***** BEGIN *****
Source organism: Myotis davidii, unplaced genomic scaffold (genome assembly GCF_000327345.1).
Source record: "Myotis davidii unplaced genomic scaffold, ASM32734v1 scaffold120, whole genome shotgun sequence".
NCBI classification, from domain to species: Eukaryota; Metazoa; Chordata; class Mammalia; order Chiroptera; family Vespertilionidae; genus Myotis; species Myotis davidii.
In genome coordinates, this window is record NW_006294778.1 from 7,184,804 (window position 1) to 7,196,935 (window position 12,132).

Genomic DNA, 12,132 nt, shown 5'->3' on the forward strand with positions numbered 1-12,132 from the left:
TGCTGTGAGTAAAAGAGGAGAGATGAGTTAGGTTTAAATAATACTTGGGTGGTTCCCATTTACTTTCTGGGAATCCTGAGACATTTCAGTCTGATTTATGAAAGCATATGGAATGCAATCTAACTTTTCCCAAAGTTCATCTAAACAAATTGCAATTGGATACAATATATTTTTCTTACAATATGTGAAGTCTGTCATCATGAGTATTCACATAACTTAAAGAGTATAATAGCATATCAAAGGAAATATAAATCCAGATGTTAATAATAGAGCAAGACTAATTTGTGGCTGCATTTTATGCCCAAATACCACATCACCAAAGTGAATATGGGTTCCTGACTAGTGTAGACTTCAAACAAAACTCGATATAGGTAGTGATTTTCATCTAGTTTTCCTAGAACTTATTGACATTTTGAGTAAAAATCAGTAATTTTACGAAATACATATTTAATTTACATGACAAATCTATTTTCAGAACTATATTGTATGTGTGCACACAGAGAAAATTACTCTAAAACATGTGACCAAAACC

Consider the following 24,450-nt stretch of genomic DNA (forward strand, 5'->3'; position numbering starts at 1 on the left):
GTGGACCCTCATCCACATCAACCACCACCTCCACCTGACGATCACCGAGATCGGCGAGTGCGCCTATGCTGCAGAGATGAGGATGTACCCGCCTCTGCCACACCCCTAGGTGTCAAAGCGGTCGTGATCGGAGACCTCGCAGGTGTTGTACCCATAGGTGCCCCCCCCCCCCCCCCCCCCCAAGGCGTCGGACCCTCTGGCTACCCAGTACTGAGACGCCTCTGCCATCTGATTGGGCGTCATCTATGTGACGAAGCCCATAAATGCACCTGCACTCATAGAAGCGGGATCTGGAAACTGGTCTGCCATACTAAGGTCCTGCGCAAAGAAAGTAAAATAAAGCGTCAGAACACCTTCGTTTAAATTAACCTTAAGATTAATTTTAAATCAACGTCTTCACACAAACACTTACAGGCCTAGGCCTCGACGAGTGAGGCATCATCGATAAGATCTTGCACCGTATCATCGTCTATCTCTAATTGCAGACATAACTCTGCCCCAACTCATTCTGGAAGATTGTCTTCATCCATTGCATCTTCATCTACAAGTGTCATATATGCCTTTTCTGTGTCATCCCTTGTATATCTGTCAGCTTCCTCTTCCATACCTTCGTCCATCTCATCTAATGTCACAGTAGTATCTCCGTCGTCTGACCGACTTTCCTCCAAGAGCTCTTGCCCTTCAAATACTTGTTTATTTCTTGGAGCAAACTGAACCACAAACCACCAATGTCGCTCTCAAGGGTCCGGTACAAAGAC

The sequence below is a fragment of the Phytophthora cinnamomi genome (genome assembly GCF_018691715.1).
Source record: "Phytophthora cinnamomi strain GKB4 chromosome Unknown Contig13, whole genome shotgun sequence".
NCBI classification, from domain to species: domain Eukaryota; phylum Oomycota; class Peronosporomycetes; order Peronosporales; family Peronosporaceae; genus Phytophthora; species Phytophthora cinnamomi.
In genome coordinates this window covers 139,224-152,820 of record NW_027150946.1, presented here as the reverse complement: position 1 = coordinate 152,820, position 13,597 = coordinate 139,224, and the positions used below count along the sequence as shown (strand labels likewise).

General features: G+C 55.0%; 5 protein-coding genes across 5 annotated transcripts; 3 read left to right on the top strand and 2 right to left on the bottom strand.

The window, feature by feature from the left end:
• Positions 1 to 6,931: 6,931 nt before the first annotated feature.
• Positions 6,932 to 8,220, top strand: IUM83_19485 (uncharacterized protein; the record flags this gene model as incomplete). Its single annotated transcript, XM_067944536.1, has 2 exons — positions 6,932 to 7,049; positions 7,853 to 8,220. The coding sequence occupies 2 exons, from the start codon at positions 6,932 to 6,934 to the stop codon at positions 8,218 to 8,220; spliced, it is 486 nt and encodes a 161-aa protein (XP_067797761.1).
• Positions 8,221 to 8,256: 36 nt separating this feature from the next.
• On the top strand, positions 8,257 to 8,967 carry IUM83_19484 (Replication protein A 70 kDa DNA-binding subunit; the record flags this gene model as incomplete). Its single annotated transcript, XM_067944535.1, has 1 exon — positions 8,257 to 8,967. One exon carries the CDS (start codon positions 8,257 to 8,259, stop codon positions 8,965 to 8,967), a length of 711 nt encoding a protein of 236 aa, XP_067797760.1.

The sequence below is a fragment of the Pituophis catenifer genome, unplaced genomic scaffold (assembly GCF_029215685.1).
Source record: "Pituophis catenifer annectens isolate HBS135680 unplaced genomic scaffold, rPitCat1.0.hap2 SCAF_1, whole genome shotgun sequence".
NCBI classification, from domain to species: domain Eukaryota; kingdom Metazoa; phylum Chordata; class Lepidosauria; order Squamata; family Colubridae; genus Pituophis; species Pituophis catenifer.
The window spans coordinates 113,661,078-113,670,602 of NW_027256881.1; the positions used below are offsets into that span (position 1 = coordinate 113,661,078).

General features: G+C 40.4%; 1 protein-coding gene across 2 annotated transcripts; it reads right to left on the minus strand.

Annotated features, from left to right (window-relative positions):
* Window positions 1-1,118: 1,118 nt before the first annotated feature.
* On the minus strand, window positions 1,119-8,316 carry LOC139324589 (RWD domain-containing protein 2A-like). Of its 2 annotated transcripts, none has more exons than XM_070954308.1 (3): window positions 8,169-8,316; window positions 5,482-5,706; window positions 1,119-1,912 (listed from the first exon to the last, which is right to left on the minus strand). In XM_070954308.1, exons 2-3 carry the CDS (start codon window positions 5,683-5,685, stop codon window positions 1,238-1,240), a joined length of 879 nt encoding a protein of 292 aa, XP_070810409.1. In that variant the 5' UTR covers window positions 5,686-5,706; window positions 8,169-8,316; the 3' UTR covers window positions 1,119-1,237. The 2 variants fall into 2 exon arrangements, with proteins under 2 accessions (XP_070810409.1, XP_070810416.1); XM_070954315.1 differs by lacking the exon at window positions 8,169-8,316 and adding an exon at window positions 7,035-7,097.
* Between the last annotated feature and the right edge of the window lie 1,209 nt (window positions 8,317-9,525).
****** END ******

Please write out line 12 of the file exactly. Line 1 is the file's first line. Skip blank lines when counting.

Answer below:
In genome coordinates this window covers 139,224-152,820 of record NW_027150946.1, presented here as the reverse complement: position 1 = coordinate 152,820, position 13,597 = coordinate 139,224, and the positions used below count along the sequence as shown (strand labels likewise).